Despite the likelihood that Apple is the bellwether dragging the market in general and tech stocks in particular lower this quarter, I wouldn't be a contrarian if I admitted to being bullish on Apple. Most people are.
A whopping 45 of the 53 major analysts covering the company have it rated as a Buy or Strong Buy. An equally impressive 92% of the 27,929 of your fellow Fools have tagged the company with an Outperform in Motley Fool CAPS. Nearly everybody's sold on Apple's long-term potential.
They're just afraid of buying in now.
A bullish note lost in the wilderness
Even Apple's blowout quarterly report -- enough to give the company its only winning week this quarter -- hasn't been enough to restore the near-term faith of investors.
Lost in all of the selling was Topeka Capital Markets analyst Brian White. He turned heads a month ago by setting a price target of $1,001. In retrospect, the move seems poorly timed. His call came just around the time the stock was peaking. However, rightfully impressed by Apple's fiscal second-quarter showing, White bumped his 12-month price target to $1,111 two weeks ago.
Apple's all-time high of $644 and targets of $700 or higher seem so far away right now. The debate at the moment is whether Apple will hit $500 on the way down before it revisits $600 on the way up.
There are legitimate reasons for concern.
generating buzz for the upcoming Windows 8 operating system, and it's not Vista-flavored. The new platform will work well with touchscreens, giving the world's largest software giant its first legitimate shot at relevance in tablets. Windows 8 should lead the way in the new wave of portables, where monitors detach from keyboards to double as tablets. (Nasdaq: MSFT)
- Wireless carriers in this country are getting fed up with the huge subsidies they have to shell out to Apple on iPhones and the data-hogging culture of its users who are grandfathered into unlimited data plans. Verizon's
CFO recently voiced his support for Windows Phone as a necessary third ecosystem. (NYSE: VZ)
CEO made some interesting comments at a conference a few days ago, including an admission that he regretted ever offering unlimited data to iPhone buyers. He also fears that Apple's iMessage -- a free Web-based messaging service -- is eating into the company's texting revenue. And he naturally fears Microsoft's own Skype, but his comments are adding fuel to the fire of the love-hate relationship between his company and Apple. (NYSE: T)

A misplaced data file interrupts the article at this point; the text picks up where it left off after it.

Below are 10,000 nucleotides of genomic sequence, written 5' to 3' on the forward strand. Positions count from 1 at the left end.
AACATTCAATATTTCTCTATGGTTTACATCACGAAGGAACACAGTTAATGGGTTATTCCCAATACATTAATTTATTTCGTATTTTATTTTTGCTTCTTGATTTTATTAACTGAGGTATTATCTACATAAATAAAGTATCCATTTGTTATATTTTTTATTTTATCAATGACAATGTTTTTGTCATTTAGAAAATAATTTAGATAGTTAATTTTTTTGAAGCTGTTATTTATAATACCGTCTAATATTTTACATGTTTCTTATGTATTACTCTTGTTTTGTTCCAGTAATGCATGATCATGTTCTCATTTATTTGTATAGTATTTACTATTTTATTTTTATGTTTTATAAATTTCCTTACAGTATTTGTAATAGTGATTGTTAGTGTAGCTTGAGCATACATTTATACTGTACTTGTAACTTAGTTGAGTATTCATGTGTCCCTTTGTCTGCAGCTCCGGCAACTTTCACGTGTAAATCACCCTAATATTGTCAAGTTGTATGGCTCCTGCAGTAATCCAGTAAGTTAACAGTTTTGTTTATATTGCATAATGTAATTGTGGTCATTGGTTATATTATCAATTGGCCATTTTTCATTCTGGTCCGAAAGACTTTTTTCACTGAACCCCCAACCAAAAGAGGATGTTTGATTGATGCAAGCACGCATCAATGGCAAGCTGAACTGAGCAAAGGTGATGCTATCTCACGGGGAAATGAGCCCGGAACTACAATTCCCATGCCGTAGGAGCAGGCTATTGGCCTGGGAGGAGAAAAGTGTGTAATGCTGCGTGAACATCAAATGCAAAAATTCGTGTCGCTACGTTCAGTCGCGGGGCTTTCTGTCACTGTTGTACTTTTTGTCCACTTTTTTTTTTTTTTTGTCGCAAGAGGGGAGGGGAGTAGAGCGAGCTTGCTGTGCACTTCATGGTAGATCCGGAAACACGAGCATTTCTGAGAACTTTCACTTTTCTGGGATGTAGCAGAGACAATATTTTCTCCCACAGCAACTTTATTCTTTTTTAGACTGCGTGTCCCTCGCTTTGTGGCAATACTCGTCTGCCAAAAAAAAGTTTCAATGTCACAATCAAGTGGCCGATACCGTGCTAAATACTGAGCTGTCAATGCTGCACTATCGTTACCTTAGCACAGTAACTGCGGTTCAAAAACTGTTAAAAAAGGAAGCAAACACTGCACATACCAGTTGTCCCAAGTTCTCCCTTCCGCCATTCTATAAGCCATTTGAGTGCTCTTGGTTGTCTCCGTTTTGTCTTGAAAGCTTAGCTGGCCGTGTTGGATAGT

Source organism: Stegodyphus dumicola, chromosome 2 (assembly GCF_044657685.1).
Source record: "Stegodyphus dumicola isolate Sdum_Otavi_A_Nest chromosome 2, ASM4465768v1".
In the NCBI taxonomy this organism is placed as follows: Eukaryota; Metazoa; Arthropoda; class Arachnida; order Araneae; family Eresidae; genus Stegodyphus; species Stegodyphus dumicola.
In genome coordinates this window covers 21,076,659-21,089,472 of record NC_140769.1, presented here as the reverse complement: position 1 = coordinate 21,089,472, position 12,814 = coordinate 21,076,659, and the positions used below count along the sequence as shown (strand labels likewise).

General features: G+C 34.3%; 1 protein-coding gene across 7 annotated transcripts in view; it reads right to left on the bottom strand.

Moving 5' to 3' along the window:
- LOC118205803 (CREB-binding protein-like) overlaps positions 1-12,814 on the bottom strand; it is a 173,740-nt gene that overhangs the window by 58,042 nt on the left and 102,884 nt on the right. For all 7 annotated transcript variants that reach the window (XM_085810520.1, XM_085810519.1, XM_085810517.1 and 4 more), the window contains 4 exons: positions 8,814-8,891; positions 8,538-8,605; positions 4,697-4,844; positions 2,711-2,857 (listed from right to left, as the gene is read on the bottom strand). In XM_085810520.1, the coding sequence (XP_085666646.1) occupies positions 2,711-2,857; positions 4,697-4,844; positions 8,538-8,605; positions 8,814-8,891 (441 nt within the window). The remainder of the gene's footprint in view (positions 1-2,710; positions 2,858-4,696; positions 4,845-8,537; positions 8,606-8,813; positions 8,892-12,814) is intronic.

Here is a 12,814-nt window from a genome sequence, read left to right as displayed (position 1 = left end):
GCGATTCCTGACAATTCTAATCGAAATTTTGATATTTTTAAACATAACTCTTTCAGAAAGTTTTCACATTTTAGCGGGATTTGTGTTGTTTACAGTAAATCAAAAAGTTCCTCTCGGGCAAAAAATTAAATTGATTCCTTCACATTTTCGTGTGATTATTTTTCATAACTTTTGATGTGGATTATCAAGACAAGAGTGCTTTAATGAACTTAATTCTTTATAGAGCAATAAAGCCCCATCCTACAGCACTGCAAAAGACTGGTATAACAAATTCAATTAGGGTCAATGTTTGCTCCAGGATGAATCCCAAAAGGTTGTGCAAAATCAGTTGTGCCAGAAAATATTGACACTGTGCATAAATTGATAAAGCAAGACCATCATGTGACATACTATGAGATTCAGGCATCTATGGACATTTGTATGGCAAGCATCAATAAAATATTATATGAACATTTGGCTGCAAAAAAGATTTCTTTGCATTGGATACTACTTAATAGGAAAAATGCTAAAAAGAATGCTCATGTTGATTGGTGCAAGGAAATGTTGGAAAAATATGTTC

share price has been declining and its deficits mounting since the country's third largest carrier began offering the iPhone. (NYSE: S)
This partner resentment is important to note, because the iPhone has become Apple's workhorse, accounting for 58% of its revenue this past quarter.
The one thing the bears are forgetting
When was the last time that Apple's stock was this cheap?
It's easy to pull up a stock chart, arrive at the conclusion that Apple is trading far closer to its 52-week high than to its 52-week low, and suggest that the stock isn't cheap at all. After all, Apple's stock began the year at $405, and it's trading nearly 40% higher, despite the pounding the shares have been taking in recent weeks.
However, Wall Street has also been scrambling to revise its bottom-line targets higher. In December, analysts were eyeing a profit of $34.77 a share for fiscal 2012, and that estimate has climbed 35% to $46.87 a share. Fiscal 2013's per-share forecast has surged 38% from $38.96 to $53.93. The stock itself has inched just marginally higher than analyst estimates, but we're also now nearly two quarters closer. In other words, on a trailing and forward-looking basis, Apple really is cheaper.
White's seemingly outlandish target of $1,111 is a crisp 21 times next year's earnings, but isn't that still a discount to Apple's growth rate? A year from now we'll also be more than more than halfway through with fiscal 2013. If we look further out to the $60.53 profit per share that the pros are targeting for fiscal 2014 and the $80.59 pegged for fiscal 2015 -- even though those targets, too, will probably continue to inch higher --seeing Apple at $1,111 represents forward earnings multiples of 18 and 14, respectively.
If that sounds fair, keep in mind that we're nowhere close to $1,111. Apple's stock would have to nearly double to hit those perfectly reasonable targets.
As long as Microsoft doesn't crash Apple's party, we might get there sooner than you think.
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